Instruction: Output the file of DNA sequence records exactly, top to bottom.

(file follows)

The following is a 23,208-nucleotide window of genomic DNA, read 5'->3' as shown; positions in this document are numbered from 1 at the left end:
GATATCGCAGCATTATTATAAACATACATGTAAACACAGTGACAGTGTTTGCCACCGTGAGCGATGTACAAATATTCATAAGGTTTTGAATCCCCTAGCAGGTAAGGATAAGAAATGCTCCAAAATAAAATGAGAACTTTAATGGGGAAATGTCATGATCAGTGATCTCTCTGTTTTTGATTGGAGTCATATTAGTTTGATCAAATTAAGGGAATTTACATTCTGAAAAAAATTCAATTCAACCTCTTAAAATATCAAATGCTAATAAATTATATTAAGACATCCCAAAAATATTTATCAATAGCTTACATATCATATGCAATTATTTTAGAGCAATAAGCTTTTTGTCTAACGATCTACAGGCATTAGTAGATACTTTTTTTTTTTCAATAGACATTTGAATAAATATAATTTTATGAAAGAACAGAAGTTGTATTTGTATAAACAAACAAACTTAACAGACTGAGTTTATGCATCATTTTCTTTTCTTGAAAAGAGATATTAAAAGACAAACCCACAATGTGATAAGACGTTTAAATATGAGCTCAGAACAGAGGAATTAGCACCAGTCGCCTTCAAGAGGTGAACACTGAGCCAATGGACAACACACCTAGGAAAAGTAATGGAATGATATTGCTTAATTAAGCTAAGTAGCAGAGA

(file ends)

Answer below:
The following is a 23,208-nucleotide window of genomic DNA, read 5'->3' as shown; positions in this document are numbered from 1 at the left end:
GATATCGCAGCATTATTATAAACATACATGTAAACACAGTGACAGTGTTTGCCACCGTGAGCGATGTACAAATATTCATAAGGTTTTGAATCCCCTAGCAGGTAAGGATAAGAAATGCTCCAAAATAAAATGAGAACTTTAATGGGGAAATGTCATGATCAGTGATCTCTCTGTTTTTGATTGGAGTCATATTAGTTTGATCAAATTAAGGGAATTTACATTCTGAAAAAAATTCAATTCAACCTCTTAAAATATCAAATGCTAATAAATTATATTAAGACATCCCAAAAATATTTATCAATAGCTTACATATCATATGCAATTATTTTAGAGCAATAAGCTTTTTGTCTAACGATCTACAGGCATTAGTAGATACTTTTTTTTTTTCAATAGACATTTGAATAAATATAATTTTATGAAAGAACAGAAGTTGTATTTGTATAAACAAACAAACTTAACAGACTGAGTTTATGCATCATTTTCTTTTCTTGAAAAGAGATATTAAAAGACAAACCCACAATGTGATAAGACGTTTAAATATGAGCTCAGAACAGAGGAATTAGCACCAGTCGCCTTCAAGAGGTGAACACTGAGCCAATGGACAACACACCTAGGAAAAGTAATGGAATGATATTGCTTAATTAAGCTAAGTAGCAGAGA